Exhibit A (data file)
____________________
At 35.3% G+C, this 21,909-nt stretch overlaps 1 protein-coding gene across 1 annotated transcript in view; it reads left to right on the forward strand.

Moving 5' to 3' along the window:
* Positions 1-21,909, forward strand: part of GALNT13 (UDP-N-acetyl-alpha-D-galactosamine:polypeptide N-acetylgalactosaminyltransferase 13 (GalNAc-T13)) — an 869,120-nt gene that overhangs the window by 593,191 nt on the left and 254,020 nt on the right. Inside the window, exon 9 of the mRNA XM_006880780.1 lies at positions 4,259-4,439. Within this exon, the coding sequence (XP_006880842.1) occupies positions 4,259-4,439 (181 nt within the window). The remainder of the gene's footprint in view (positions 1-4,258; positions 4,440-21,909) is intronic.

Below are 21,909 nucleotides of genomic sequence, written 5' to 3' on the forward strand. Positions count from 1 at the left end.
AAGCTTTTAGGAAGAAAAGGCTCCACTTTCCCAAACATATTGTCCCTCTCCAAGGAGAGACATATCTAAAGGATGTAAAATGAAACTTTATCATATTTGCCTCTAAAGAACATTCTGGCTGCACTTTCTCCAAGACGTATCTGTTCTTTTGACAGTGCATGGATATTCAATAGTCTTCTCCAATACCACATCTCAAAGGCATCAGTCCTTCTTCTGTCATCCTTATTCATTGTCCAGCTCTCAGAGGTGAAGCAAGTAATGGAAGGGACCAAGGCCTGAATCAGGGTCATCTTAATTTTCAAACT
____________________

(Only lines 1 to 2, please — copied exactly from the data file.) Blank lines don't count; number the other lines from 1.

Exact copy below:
At 35.3% G+C, this 21,909-nt stretch overlaps 1 protein-coding gene across 1 annotated transcript in view; it reads left to right on the forward strand.

Moving 5' to 3' along the window: